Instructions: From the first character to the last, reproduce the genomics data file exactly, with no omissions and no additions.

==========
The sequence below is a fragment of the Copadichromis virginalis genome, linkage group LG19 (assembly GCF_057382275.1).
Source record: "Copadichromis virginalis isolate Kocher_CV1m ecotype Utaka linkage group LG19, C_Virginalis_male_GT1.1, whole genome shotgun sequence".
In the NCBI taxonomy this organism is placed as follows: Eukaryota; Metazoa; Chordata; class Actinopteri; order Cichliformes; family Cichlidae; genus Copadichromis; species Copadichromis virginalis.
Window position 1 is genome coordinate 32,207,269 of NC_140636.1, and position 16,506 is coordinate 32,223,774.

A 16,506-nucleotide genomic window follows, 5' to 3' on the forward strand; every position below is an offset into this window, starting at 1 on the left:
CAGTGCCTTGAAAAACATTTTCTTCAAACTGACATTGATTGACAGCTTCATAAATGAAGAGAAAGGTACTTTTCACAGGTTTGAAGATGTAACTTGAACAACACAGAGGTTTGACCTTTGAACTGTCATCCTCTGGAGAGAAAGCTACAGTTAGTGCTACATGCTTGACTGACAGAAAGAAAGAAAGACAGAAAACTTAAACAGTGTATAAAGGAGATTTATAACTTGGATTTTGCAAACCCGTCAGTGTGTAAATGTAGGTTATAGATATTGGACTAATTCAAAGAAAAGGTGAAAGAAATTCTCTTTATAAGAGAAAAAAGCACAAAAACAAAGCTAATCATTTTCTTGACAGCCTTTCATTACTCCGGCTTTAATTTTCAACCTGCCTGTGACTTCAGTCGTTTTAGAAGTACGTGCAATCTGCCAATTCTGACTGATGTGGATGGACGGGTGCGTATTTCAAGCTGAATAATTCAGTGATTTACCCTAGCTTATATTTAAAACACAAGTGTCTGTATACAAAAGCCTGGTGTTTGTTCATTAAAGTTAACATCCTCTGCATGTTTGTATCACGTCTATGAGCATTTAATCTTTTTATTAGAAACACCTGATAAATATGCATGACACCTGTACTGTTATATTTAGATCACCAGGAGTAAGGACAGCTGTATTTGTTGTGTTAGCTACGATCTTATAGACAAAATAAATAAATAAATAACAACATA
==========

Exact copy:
The sequence below is a fragment of the Copadichromis virginalis genome, linkage group LG19 (assembly GCF_057382275.1).
Source record: "Copadichromis virginalis isolate Kocher_CV1m ecotype Utaka linkage group LG19, C_Virginalis_male_GT1.1, whole genome shotgun sequence".
In the NCBI taxonomy this organism is placed as follows: Eukaryota; Metazoa; Chordata; class Actinopteri; order Cichliformes; family Cichlidae; genus Copadichromis; species Copadichromis virginalis.
Window position 1 is genome coordinate 32,207,269 of NC_140636.1, and position 16,506 is coordinate 32,223,774.

A 16,506-nucleotide genomic window follows, 5' to 3' on the forward strand; every position below is an offset into this window, starting at 1 on the left:
CAGTGCCTTGAAAAACATTTTCTTCAAACTGACATTGATTGACAGCTTCATAAATGAAGAGAAAGGTACTTTTCACAGGTTTGAAGATGTAACTTGAACAACACAGAGGTTTGACCTTTGAACTGTCATCCTCTGGAGAGAAAGCTACAGTTAGTGCTACATGCTTGACTGACAGAAAGAAAGAAAGACAGAAAACTTAAACAGTGTATAAAGGAGATTTATAACTTGGATTTTGCAAACCCGTCAGTGTGTAAATGTAGGTTATAGATATTGGACTAATTCAAAGAAAAGGTGAAAGAAATTCTCTTTATAAGAGAAAAAAGCACAAAAACAAAGCTAATCATTTTCTTGACAGCCTTTCATTACTCCGGCTTTAATTTTCAACCTGCCTGTGACTTCAGTCGTTTTAGAAGTACGTGCAATCTGCCAATTCTGACTGATGTGGATGGACGGGTGCGTATTTCAAGCTGAATAATTCAGTGATTTACCCTAGCTTATATTTAAAACACAAGTGTCTGTATACAAAAGCCTGGTGTTTGTTCATTAAAGTTAACATCCTCTGCATGTTTGTATCACGTCTATGAGCATTTAATCTTTTTATTAGAAACACCTGATAAATATGCATGACACCTGTACTGTTATATTTAGATCACCAGGAGTAAGGACAGCTGTATTTGTTGTGTTAGCTACGATCTTATAGACAAAATAAATAAATAAATAACAACATA